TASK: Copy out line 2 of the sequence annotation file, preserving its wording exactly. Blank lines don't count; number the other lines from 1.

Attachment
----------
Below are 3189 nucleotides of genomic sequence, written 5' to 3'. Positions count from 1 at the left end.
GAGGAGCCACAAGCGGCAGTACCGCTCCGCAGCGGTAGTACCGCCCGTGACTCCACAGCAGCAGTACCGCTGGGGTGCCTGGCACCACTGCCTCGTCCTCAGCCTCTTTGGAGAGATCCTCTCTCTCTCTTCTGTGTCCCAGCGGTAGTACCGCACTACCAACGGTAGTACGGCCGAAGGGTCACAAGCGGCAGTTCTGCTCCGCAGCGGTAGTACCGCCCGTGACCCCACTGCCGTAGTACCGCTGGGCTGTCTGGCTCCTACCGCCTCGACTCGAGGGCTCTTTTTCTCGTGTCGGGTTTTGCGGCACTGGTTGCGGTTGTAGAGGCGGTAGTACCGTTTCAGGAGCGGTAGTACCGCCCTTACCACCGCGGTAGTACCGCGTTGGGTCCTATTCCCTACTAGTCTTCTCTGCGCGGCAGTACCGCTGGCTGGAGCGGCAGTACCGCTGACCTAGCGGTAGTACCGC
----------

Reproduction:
GAGGAGCCACAAGCGGCAGTACCGCTCCGCAGCGGTAGTACCGCCCGTGACTCCACAGCAGCAGTACCGCTGGGGTGCCTGGCACCACTGCCTCGTCCTCAGCCTCTTTGGAGAGATCCTCTCTCTCTCTTCTGTGTCCCAGCGGTAGTACCGCACTACCAACGGTAGTACGGCCGAAGGGTCACAAGCGGCAGTTCTGCTCCGCAGCGGTAGTACCGCCCGTGACCCCACTGCCGTAGTACCGCTGGGCTGTCTGGCTCCTACCGCCTCGACTCGAGGGCTCTTTTTCTCGTGTCGGGTTTTGCGGCACTGGTTGCGGTTGTAGAGGCGGTAGTACCGTTTCAGGAGCGGTAGTACCGCCCTTACCACCGCGGTAGTACCGCGTTGGGTCCTATTCCCTACTAGTCTTCTCTGCGCGGCAGTACCGCTGGCTGGAGCGGCAGTACCGCTGACCTAGCGGTAGTACCGC